This is the recipe I've found (in French, my apologies), and there's an informative YouTube video of same. Again in French, and as a bonus in a heavy southern accent.
I'm going to pick up my hare, sausage-meat, foie gras and bard on Wednesday, and get to de-boning. I'll see if I can get my better half to take a couple of photos or videos
If anyone has done this before, or anything like it, I'd love to hear any advice you might have. As for now, I have a couple of questions for more experienced eGulleteers before I start:
1- I can't seem to get hold of the requisite pork back fat, but my butcher can provide veal kidney fat. Is this a decent alternative?
2- I've been re-watching the video and re-reading the recipe, and neither say when to remove the string used to truss the hare. Would it be better to do it after taking it out of the cooking liquor? Once it's rolled and chilled? Removing each small piece from each slice - but before or after it's reheated? I have horrific images of doing everything perfectly, then have it fall apart right at the last moment.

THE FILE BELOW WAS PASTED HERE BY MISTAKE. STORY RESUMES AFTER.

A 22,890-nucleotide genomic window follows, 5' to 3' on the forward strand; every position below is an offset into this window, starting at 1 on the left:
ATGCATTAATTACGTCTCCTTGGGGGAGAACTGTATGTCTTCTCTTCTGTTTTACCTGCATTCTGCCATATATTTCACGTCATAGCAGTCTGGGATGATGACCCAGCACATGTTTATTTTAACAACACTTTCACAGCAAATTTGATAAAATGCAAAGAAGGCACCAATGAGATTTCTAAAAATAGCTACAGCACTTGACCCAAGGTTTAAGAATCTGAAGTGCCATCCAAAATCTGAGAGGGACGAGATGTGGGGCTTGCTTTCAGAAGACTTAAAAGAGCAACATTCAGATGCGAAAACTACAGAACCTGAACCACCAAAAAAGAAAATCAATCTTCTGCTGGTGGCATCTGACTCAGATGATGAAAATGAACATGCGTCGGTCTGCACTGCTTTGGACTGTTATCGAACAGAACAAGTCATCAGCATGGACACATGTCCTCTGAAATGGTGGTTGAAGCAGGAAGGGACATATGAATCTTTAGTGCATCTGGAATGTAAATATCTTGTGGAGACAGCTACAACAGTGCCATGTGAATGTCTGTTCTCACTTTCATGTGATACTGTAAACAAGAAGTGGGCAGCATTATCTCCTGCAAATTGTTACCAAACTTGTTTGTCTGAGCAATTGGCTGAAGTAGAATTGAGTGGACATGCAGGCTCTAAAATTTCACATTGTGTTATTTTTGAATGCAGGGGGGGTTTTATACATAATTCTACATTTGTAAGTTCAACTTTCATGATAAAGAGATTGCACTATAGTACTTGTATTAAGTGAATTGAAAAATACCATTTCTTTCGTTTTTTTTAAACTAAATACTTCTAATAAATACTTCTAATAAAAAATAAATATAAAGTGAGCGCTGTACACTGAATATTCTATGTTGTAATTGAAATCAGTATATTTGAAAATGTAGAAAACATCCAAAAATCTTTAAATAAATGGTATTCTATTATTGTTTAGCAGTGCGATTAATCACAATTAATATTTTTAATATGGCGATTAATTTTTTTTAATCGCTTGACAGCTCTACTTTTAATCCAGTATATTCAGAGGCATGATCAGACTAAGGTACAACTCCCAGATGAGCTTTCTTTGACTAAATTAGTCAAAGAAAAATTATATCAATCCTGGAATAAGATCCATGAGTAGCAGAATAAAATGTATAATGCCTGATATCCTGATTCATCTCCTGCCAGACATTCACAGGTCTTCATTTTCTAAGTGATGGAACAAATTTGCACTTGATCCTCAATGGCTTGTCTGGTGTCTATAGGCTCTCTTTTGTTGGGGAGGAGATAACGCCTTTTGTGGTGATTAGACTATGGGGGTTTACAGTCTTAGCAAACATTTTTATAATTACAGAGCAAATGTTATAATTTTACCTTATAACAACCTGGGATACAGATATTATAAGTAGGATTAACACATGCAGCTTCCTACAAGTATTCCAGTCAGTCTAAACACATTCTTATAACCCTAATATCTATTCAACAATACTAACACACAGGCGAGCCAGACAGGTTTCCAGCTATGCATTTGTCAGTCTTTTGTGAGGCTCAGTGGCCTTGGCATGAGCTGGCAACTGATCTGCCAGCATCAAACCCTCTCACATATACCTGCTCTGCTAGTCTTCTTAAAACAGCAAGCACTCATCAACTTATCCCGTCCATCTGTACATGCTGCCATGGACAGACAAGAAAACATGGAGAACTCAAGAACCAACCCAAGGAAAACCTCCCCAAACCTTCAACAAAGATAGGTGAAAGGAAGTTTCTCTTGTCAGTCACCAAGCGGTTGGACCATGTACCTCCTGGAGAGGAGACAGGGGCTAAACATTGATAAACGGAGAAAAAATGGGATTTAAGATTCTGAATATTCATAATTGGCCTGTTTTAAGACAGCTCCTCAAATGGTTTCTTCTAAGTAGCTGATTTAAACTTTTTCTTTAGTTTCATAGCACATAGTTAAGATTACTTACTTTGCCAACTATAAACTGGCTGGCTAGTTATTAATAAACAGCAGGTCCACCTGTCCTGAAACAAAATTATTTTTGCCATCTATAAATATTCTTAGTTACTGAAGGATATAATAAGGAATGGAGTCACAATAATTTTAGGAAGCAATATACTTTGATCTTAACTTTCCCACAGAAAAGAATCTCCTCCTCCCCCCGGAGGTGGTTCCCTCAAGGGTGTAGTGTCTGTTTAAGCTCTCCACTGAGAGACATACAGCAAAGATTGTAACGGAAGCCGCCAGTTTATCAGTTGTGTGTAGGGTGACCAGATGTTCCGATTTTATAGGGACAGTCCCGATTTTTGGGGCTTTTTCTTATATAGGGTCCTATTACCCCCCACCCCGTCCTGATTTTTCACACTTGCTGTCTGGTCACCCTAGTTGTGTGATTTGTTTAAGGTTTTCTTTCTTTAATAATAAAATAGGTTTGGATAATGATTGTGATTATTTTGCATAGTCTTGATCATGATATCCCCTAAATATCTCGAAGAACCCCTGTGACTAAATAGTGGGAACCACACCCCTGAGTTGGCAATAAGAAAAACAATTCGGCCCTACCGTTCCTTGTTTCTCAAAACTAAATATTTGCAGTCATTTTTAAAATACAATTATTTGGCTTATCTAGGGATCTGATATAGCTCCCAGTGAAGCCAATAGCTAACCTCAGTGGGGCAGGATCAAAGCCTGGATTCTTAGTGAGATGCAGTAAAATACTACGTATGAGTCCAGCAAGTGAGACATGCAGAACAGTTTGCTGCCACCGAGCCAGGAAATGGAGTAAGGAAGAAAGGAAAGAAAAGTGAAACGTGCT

So any input would be gratefully received. In any case, I'll try and document the process as much as possible for future information/hilarity.
just wondering if anybody has a favorite way to cook their brulee.
I just did some in a convection oven, low fan, 225 and they got a bit wierd on top. In oval dishes, BTW.
Good texture inside. Just a bit wierd on top.
I welcome any input.
Le Coucou is the new restaurant (opened for reals last week) collaboration between restaurateur Stephen Starr and Chef Daniel Rose of Spring, a fairly acclaimed restaurant located in Paris. That backstory need not be explained here; suffice to say that Significant Eater and I have had the pleasure of dining at both the tiny Spring 1 (once), and the more ambitious Spring 2 (a number of times), and it was always a fun and delicious time.